Ogmius Newsletter

Research Highlight


Our Research Highlight describes a project currently underway at CSTPR led by Research Scientist Katie Dickinson. Katie is an environmental economist who studies how humans behave in the face of environmental risks. Her research topics have included sanitation behaviors in India, malaria-related decision making in Tanzania, willingness to pay for mosquito control in Wisconsin and Florida, and homeowners’ wildfire mitigation choices in Colorado.

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A woman in Ghana cooks over a traditional, open fire. Photo: Global Alliance for Clean Cookstoves.

Research on Emissions, Air Quality, Climate, and Cooking Technologies
in Northern Ghana (REACCTING)

Cooking over open fires using solid fuels like wood and charcoal is a widespread practice throughout the world. This behavior impacts local and regional air quality, global climate, and human health: household air pollution from biomass burning is estimated to contribute to four million premature deaths annually. In order to be effective and generate useful insight into potential solutions to this complex problem, cookstove intervention studies must both select cooking technologies that are appropriate for local socioeconomic conditions and cooking culture, and include comprehensive and interdisciplinary measurement strategies along a continuum of outcomes.

REACCTING (Research on Emissions, Air Quality, Climate, and Cooking Technologies in Northern Ghana) is an ongoing interdisciplinary randomized cookstove intervention study in the Kassena-Nankana Districts of Northern Ghana. The study tests two types of biomass burning stoves that were identified as having the potential to meet local cooking needs; the stoves also represent different “rungs” on the cookstove technology ladder, including an affordable and locally-made low-tech rocket stove and an imported, highly efficient gasifier stove. The 200 intervention households were randomized into four different intervention arms. In three groups, households received different combinations of two improved stoves, while the fourth group serves as a control for the duration of the two year study. (At the end of the study, these households will get to choose which stoves they would like.) Throughout the study period, ongoing measurements are made across groups at multiple steps in the causal chain linking the intervention to final outcomes of interest. These measurements assess stove use and cooking behavior, cooking emissions, household air pollution and personal exposure, health burden, and local to regional air quality.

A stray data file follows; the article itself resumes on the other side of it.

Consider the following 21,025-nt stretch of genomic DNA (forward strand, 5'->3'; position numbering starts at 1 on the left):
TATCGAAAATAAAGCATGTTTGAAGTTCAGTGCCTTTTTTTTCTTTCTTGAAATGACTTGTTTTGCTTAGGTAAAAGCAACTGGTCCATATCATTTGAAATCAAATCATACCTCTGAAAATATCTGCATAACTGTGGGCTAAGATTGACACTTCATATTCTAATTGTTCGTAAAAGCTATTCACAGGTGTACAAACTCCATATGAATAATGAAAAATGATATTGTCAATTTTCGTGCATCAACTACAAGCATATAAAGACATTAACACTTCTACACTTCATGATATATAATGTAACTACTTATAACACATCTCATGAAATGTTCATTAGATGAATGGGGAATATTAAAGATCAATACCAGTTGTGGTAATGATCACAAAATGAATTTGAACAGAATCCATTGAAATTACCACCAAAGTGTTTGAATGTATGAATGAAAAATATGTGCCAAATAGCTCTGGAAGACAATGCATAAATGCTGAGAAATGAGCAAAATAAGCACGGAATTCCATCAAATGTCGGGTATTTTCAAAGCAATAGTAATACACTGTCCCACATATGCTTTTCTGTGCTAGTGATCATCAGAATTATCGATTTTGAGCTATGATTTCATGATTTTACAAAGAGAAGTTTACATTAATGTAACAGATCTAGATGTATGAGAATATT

Displayed are two pollution-reducing cookstoves introduced to Ghanian residents. Photo: Mike Hannigan.

Displayed are two pollution-reducing cookstoves introduced to Ghanian residents. Photo: Mike Hannigan.

Preliminary data analysis suggests that households in the three intervention groups have been using their new stoves and have decreased their use of traditional stoves, though these effects vary across the different intervention arms: Groups A (two Gyapa) and C (one of each stove) have reduced their use of three stone fires more than Group B (two Philips). Results also indicate that households express a high demand for cleaner cooking technologies. Specifically, a set of choice experiments conducted at the beginning of the study shows relatively high demand for reduction in smoke from cookstoves as well as reduction in fuel use, while households placed relatively little value on reducing cooking time, and did not indicate a preference for domestically-made (as opposed to imported) stoves.

Subsequent analysis and modeling of results will tackle a range of interdisciplinary science questions, including examining ambient exposures to which the regional population is exposed, assessing how those exposures might change with different technologies and behaviors, and estimating the comparative impact of local behavior and technological changes versus regional climate variability and change on local air quality and health outcomes.
For more information see the study website and protocol paper.

Katie will be continuing her cookstove research in a new project that is described below.

Katie Dickinson
Center for Science and Technology Policy Research